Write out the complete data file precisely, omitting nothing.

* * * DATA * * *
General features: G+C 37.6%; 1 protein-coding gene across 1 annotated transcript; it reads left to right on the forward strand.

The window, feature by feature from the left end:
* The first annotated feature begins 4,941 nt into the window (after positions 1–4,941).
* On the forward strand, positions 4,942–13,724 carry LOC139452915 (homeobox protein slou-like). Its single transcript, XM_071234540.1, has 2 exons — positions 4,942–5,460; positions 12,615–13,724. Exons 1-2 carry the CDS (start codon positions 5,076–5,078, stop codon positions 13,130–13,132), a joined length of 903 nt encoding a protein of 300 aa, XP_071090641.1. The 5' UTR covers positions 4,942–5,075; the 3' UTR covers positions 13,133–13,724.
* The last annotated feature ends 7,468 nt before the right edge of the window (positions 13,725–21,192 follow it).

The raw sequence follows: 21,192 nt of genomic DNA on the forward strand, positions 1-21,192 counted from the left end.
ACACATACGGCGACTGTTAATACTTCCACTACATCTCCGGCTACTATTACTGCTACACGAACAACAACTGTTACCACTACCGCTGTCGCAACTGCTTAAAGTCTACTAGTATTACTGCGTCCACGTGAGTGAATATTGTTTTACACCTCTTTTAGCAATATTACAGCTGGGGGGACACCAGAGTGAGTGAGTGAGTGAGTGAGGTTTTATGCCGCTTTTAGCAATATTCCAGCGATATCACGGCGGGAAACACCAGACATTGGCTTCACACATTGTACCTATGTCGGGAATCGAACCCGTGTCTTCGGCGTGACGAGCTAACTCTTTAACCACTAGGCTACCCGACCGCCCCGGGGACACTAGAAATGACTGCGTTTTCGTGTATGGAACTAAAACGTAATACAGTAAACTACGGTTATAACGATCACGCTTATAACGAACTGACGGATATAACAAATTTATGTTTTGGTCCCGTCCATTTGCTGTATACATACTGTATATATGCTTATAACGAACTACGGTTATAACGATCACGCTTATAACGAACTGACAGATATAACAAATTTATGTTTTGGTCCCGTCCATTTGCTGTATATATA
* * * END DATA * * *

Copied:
General features: G+C 37.6%; 1 protein-coding gene across 1 annotated transcript; it reads left to right on the forward strand.

The window, feature by feature from the left end:
* The first annotated feature begins 4,941 nt into the window (after positions 1–4,941).
* On the forward strand, positions 4,942–13,724 carry LOC139452915 (homeobox protein slou-like). Its single transcript, XM_071234540.1, has 2 exons — positions 4,942–5,460; positions 12,615–13,724. Exons 1-2 carry the CDS (start codon positions 5,076–5,078, stop codon positions 13,130–13,132), a joined length of 903 nt encoding a protein of 300 aa, XP_071090641.1. The 5' UTR covers positions 4,942–5,075; the 3' UTR covers positions 13,133–13,724.
* The last annotated feature ends 7,468 nt before the right edge of the window (positions 13,725–21,192 follow it).

The raw sequence follows: 21,192 nt of genomic DNA on the forward strand, positions 1-21,192 counted from the left end.
ACACATACGGCGACTGTTAATACTTCCACTACATCTCCGGCTACTATTACTGCTACACGAACAACAACTGTTACCACTACCGCTGTCGCAACTGCTTAAAGTCTACTAGTATTACTGCGTCCACGTGAGTGAATATTGTTTTACACCTCTTTTAGCAATATTACAGCTGGGGGGACACCAGAGTGAGTGAGTGAGTGAGTGAGGTTTTATGCCGCTTTTAGCAATATTCCAGCGATATCACGGCGGGAAACACCAGACATTGGCTTCACACATTGTACCTATGTCGGGAATCGAACCCGTGTCTTCGGCGTGACGAGCTAACTCTTTAACCACTAGGCTACCCGACCGCCCCGGGGACACTAGAAATGACTGCGTTTTCGTGTATGGAACTAAAACGTAATACAGTAAACTACGGTTATAACGATCACGCTTATAACGAACTGACGGATATAACAAATTTATGTTTTGGTCCCGTCCATTTGCTGTATACATACTGTATATATGCTTATAACGAACTACGGTTATAACGATCACGCTTATAACGAACTGACAGATATAACAAATTTATGTTTTGGTCCCGTCCATTTGCTGTATATATA